"Credit unions in Arizona have felt pain in a big way," Scott Earl, president and CEO of the Mountain West Credit Union Association told The Republic. "To their credit, they tightened their belts to protect members' interests and turned things around. The hard work and sacrifices are paying off now."
In the heartland, credit unions in Kansas experienced a $200 million increase in loans between first quarter 2011 and first quarter 2012--plus a 10% increase in assets. However, the Kansas Department of Credit Unions reports a membership drop during first quarter, which is puzzling to examiner administrators. “We’re not exactly certain why membership declined significantly in a 12 month period,” Michael Baugh, KDCU’s financial examiner administrator told The Wichita Eagle.
However, according to John Smith, KDCU administrator, membership and overall growth numbers could be the result of state credit unions closing inactive accounts. “I view the results as favorable, particularly that Kansas credit unions continue to perform probably better than the average credit union nationally,” Smith told The Eagle. “I would caution that one quarter doesn’t make a trend, either.”
Looking at efficiencies and maintaining a healthy portfolio is important. Bridges notes in his first quarter data report that loan quality in his region has been excellent. For the third consecutive year, delinquent loans to loans has fallen in each state and net charge offs to loans has also decreased, he writes. Alabama credit unions delinquencies and charge offs are each well below the national credit union average. In Florida, the delinquency rate has fallen 50 basis points since 2010 and net charge offs have fallen 78 basis points.
Credit Unions Continue to Take Care of Member Businesses
According to LSCU’s report, Alabama credit unions added $13 million in new member business loans (MBL), which equates to a 3.1% growth, nearly double the national credit union average. Alabama credit unions have made $114 million in member business loans in the past five years. Florida credit unions also continue to make member business loans, but saw a flat growth for the first quarter.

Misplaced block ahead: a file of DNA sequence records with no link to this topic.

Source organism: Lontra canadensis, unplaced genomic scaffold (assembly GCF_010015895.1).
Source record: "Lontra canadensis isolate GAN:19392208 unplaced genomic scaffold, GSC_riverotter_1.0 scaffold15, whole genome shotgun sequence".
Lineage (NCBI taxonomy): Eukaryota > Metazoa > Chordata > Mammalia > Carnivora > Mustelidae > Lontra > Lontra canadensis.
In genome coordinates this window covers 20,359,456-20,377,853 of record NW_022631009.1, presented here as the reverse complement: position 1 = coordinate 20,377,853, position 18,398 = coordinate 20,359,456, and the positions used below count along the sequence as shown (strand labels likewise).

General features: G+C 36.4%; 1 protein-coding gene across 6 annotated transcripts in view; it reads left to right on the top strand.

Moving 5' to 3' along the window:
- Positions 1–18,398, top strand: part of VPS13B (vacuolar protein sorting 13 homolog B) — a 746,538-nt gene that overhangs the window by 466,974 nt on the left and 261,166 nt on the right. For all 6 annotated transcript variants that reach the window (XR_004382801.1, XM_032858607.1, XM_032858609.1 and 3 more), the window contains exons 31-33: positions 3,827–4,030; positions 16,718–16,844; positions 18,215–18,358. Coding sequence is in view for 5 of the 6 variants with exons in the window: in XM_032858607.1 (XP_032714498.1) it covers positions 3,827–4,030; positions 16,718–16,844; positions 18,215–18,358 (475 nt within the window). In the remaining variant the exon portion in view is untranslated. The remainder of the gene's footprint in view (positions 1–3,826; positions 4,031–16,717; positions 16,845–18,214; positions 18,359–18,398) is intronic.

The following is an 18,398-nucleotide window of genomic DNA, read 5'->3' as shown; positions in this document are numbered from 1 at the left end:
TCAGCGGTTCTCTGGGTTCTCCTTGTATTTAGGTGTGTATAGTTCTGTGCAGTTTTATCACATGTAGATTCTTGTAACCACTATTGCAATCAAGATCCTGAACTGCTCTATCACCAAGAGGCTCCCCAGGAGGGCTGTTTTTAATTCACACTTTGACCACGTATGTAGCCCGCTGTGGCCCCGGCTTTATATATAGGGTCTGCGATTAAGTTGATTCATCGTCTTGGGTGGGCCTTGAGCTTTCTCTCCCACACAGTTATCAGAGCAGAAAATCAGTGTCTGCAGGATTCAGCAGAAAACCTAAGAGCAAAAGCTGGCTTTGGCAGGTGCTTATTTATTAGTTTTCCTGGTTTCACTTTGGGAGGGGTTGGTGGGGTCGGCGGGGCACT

“While the arbitrary cap on MBL loans for credit unions stays intact – 12.25% of assets, the needs of many small businesses will not be met,” said La Pine. “Alabama credit unions have done a great job of working with small businesses to get them the loans they need. The economy continues to hinder the growth in Florida. However, there is so much more credit unions could do, if given the authority by Congress.” S. 2231, which would raise the credit union lending cap to 27.5% of assets, is currently in the Senate, awaiting a vote.
Earlier this year, US representative Fred Upton expressed the same frustration many businesses and credit unions are having with the cap. “While conditions in financial markets have improved, access to credit remains difficult for many small businesses and entrepreneurs that depend on financial institutions for such funding.”
Swofford says that taking a deliberate approach to member business lending has allowed his credit union to continue to make member business loans. “We have not been constrained by the cap,” he explains. “We have been very deliberate as it relates to member business loans and because of the cap we didn’t really gear up and hire extra staff to do business loans if we were going to be limited in total outstandings.”
“We’ve done this with our existing staff,” Swofford adds. “We haven’t done any marketing or promotion, but are still getting them (member business loans). In fact we just had our biggest quarter by a long shot.”
He says that although LSCU reports robust growth for Alabama and flat for Florida, he notes that his area wasn’t as hard hit by the recession.
“Except along the coastal areas, Alabama never had the same severe problems that Florida experienced in 2007 and 2008. We’ve had our issues but the turnaround has probably been quicker here because our market has not been as seriously impacted.”
Whether you are a consumer looking for great rates and low fees or are a business owner in need of a loan, joining a credit union has never been easier.